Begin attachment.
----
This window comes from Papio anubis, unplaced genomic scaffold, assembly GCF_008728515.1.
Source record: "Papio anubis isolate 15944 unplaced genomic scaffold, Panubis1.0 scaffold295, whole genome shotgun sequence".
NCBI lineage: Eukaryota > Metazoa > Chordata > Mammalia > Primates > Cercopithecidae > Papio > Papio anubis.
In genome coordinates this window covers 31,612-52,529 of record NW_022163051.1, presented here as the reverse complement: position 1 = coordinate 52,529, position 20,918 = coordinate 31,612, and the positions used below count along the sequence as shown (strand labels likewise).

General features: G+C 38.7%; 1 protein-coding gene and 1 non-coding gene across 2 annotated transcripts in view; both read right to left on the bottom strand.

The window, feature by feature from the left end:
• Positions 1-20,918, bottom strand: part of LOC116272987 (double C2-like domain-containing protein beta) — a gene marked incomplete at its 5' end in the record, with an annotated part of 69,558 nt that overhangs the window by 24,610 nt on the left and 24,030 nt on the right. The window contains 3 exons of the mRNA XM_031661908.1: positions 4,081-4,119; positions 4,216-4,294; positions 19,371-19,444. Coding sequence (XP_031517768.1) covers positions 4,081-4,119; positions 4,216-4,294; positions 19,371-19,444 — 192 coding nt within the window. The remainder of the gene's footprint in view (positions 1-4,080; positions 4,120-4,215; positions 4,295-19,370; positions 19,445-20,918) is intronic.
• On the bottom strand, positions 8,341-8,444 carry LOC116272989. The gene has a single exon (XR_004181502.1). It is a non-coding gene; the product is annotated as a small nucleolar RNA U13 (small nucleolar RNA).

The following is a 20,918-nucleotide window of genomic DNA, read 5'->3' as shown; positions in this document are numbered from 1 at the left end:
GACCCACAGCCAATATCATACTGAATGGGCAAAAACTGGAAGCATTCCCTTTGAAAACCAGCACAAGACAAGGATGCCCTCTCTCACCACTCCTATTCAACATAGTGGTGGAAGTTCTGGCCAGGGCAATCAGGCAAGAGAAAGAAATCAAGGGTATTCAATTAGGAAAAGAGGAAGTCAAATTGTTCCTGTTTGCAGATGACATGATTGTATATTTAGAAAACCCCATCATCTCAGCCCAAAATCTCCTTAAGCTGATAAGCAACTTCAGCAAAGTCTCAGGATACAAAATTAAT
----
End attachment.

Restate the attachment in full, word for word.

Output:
This window comes from Papio anubis, unplaced genomic scaffold, assembly GCF_008728515.1.
Source record: "Papio anubis isolate 15944 unplaced genomic scaffold, Panubis1.0 scaffold295, whole genome shotgun sequence".
NCBI lineage: Eukaryota > Metazoa > Chordata > Mammalia > Primates > Cercopithecidae > Papio > Papio anubis.
In genome coordinates this window covers 31,612-52,529 of record NW_022163051.1, presented here as the reverse complement: position 1 = coordinate 52,529, position 20,918 = coordinate 31,612, and the positions used below count along the sequence as shown (strand labels likewise).

General features: G+C 38.7%; 1 protein-coding gene and 1 non-coding gene across 2 annotated transcripts in view; both read right to left on the bottom strand.

The window, feature by feature from the left end:
• Positions 1-20,918, bottom strand: part of LOC116272987 (double C2-like domain-containing protein beta) — a gene marked incomplete at its 5' end in the record, with an annotated part of 69,558 nt that overhangs the window by 24,610 nt on the left and 24,030 nt on the right. The window contains 3 exons of the mRNA XM_031661908.1: positions 4,081-4,119; positions 4,216-4,294; positions 19,371-19,444. Coding sequence (XP_031517768.1) covers positions 4,081-4,119; positions 4,216-4,294; positions 19,371-19,444 — 192 coding nt within the window. The remainder of the gene's footprint in view (positions 1-4,080; positions 4,120-4,215; positions 4,295-19,370; positions 19,445-20,918) is intronic.
• On the bottom strand, positions 8,341-8,444 carry LOC116272989. The gene has a single exon (XR_004181502.1). It is a non-coding gene; the product is annotated as a small nucleolar RNA U13 (small nucleolar RNA).

The following is a 20,918-nucleotide window of genomic DNA, read 5'->3' as shown; positions in this document are numbered from 1 at the left end:
GACCCACAGCCAATATCATACTGAATGGGCAAAAACTGGAAGCATTCCCTTTGAAAACCAGCACAAGACAAGGATGCCCTCTCTCACCACTCCTATTCAACATAGTGGTGGAAGTTCTGGCCAGGGCAATCAGGCAAGAGAAAGAAATCAAGGGTATTCAATTAGGAAAAGAGGAAGTCAAATTGTTCCTGTTTGCAGATGACATGATTGTATATTTAGAAAACCCCATCATCTCAGCCCAAAATCTCCTTAAGCTGATAAGCAACTTCAGCAAAGTCTCAGGATACAAAATTAAT